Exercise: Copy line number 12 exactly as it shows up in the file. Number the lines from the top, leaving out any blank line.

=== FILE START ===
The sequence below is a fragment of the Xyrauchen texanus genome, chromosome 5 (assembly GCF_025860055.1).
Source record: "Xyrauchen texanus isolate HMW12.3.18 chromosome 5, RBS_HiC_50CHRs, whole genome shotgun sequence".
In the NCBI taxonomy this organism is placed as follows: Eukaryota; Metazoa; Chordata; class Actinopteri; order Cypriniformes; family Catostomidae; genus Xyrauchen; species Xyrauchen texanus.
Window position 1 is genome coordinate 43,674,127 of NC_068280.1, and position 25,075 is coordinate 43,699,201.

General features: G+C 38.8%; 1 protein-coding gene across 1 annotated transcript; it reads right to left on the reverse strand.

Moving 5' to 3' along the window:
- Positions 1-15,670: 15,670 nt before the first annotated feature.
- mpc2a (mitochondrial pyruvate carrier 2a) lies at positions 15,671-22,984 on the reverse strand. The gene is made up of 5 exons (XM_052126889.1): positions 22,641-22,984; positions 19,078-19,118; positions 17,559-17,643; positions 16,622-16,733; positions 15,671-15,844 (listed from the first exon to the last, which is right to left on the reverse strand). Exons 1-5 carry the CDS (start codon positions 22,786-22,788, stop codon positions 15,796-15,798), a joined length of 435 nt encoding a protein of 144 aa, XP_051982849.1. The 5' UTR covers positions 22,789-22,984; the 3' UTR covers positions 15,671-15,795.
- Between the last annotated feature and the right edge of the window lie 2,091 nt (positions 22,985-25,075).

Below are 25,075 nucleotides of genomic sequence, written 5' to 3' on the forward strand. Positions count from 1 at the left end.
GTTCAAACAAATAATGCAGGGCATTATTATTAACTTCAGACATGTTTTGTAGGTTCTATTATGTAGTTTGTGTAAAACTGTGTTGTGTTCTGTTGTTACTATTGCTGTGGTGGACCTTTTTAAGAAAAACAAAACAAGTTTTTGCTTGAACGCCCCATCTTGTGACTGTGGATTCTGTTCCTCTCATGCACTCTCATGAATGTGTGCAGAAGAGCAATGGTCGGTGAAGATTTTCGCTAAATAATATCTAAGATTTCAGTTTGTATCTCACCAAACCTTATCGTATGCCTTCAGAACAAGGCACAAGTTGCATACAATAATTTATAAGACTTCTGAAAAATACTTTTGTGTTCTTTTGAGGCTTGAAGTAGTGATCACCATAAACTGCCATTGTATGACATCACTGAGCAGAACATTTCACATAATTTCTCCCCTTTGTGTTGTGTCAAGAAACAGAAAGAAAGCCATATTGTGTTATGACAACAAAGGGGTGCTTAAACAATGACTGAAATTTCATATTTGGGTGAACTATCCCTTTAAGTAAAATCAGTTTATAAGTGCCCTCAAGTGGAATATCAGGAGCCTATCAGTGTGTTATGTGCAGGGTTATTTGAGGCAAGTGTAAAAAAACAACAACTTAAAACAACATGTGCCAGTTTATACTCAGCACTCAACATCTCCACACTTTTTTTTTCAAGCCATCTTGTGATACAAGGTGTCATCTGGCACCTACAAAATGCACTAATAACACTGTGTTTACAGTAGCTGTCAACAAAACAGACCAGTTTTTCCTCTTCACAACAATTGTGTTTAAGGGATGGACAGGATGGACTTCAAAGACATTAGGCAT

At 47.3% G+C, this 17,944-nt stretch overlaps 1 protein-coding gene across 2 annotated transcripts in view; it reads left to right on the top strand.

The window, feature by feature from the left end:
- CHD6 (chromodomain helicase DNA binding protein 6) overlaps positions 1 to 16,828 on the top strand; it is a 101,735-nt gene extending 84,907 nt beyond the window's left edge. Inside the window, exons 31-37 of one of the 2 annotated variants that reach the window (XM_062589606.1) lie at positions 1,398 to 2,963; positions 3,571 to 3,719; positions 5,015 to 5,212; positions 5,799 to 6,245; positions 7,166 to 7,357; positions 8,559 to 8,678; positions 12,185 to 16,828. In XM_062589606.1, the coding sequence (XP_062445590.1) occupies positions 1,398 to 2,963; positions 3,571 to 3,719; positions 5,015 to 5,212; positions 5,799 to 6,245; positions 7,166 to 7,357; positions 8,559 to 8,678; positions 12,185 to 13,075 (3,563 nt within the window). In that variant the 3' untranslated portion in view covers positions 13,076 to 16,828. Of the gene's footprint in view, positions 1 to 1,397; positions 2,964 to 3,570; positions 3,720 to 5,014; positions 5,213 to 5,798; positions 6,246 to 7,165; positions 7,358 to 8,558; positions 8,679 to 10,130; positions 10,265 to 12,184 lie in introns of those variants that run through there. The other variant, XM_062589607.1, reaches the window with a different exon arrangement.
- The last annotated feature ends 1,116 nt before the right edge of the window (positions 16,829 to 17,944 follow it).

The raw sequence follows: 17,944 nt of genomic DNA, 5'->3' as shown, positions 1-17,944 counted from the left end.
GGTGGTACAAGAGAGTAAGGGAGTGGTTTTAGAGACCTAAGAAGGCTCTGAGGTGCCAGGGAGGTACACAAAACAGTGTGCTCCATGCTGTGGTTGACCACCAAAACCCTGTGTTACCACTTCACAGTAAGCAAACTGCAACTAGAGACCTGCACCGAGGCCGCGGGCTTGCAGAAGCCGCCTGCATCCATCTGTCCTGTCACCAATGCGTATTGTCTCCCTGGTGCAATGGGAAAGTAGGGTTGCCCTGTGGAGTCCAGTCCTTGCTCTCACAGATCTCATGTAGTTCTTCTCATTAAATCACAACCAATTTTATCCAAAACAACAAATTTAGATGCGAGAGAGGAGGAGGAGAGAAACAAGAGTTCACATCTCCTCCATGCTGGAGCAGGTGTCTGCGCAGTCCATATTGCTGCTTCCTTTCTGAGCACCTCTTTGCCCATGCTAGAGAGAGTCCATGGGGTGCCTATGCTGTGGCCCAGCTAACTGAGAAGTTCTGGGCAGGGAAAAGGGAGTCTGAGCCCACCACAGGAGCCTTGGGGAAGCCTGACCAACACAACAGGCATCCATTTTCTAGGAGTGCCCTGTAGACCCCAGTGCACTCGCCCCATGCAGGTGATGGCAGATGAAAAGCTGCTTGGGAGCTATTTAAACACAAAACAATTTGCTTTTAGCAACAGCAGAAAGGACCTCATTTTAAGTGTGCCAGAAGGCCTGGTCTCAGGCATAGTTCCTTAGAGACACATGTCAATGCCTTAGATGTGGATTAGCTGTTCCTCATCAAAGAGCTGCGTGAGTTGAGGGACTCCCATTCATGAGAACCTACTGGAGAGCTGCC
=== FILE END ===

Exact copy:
At 47.3% G+C, this 17,944-nt stretch overlaps 1 protein-coding gene across 2 annotated transcripts in view; it reads left to right on the top strand.